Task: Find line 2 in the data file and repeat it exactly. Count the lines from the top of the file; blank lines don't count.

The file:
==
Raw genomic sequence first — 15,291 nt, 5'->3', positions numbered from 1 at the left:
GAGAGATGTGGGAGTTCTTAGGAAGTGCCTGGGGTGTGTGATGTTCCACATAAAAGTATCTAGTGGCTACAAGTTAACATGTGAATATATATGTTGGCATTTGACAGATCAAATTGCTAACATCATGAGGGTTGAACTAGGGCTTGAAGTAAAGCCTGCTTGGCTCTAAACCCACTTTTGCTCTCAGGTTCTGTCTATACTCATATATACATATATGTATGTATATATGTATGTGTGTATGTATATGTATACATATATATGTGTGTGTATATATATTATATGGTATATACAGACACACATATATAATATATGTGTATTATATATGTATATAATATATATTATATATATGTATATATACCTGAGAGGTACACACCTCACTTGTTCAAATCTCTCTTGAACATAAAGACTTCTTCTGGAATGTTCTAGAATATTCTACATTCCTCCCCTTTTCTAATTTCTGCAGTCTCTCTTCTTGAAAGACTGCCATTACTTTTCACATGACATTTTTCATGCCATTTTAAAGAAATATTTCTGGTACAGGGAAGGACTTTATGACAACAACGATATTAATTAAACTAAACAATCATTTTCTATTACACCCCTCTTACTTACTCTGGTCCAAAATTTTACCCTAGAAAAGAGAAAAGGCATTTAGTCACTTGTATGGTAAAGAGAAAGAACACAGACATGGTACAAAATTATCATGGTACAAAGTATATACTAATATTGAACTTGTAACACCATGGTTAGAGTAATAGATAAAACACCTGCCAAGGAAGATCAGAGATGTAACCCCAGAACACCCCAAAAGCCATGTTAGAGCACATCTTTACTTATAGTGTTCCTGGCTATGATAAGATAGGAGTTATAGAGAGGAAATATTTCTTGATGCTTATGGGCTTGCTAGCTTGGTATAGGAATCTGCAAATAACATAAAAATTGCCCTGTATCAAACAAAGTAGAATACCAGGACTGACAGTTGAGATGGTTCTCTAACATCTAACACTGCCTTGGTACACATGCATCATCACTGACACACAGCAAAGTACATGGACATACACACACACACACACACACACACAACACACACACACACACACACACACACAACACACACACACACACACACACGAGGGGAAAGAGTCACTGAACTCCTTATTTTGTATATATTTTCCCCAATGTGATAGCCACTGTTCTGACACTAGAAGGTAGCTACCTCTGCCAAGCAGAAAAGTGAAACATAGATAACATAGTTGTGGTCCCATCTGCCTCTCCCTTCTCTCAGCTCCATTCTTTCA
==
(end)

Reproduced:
GAGAGATGTGGGAGTTCTTAGGAAGTGCCTGGGGTGTGTGATGTTCCACATAAAAGTATCTAGTGGCTACAAGTTAACATGTGAATATATATGTTGGCATTTGACAGATCAAATTGCTAACATCATGAGGGTTGAACTAGGGCTTGAAGTAAAGCCTGCTTGGCTCTAAACCCACTTTTGCTCTCAGGTTCTGTCTATACTCATATATACATATATGTATGTATATATGTATGTGTGTATGTATATGTATACATATATATGTGTGTGTATATATATTATATGGTATATACAGACACACATATATAATATATGTGTATTATATATGTATATAATATATATTATATATATGTATATATACCTGAGAGGTACACACCTCACTTGTTCAAATCTCTCTTGAACATAAAGACTTCTTCTGGAATGTTCTAGAATATTCTACATTCCTCCCCTTTTCTAATTTCTGCAGTCTCTCTTCTTGAAAGACTGCCATTACTTTTCACATGACATTTTTCATGCCATTTTAAAGAAATATTTCTGGTACAGGGAAGGACTTTATGACAACAACGATATTAATTAAACTAAACAATCATTTTCTATTACACCCCTCTTACTTACTCTGGTCCAAAATTTTACCCTAGAAAAGAGAAAAGGCATTTAGTCACTTGTATGGTAAAGAGAAAGAACACAGACATGGTACAAAATTATCATGGTACAAAGTATATACTAATATTGAACTTGTAACACCATGGTTAGAGTAATAGATAAAACACCTGCCAAGGAAGATCAGAGATGTAACCCCAGAACACCCCAAAAGCCATGTTAGAGCACATCTTTACTTATAGTGTTCCTGGCTATGATAAGATAGGAGTTATAGAGAGGAAATATTTCTTGATGCTTATGGGCTTGCTAGCTTGGTATAGGAATCTGCAAATAACATAAAAATTGCCCTGTATCAAACAAAGTAGAATACCAGGACTGACAGTTGAGATGGTTCTCTAACATCTAACACTGCCTTGGTACACATGCATCATCACTGACACACAGCAAAGTACATGGACATACACACACACACACACACACACACAACACACACACACACACACACACACACAACACACACACACACACACACACGAGGGGAAAGAGTCACTGAACTCCTTATTTTGTATATATTTTCCCCAATGTGATAGCCACTGTTCTGACACTAGAAGGTAGCTACCTCTGCCAAGCAGAAAAGTGAAACATAGATAACATAGTTGTGGTCCCATCTGCCTCTCCCTTCTCTCAGCTCCATTCTTTCA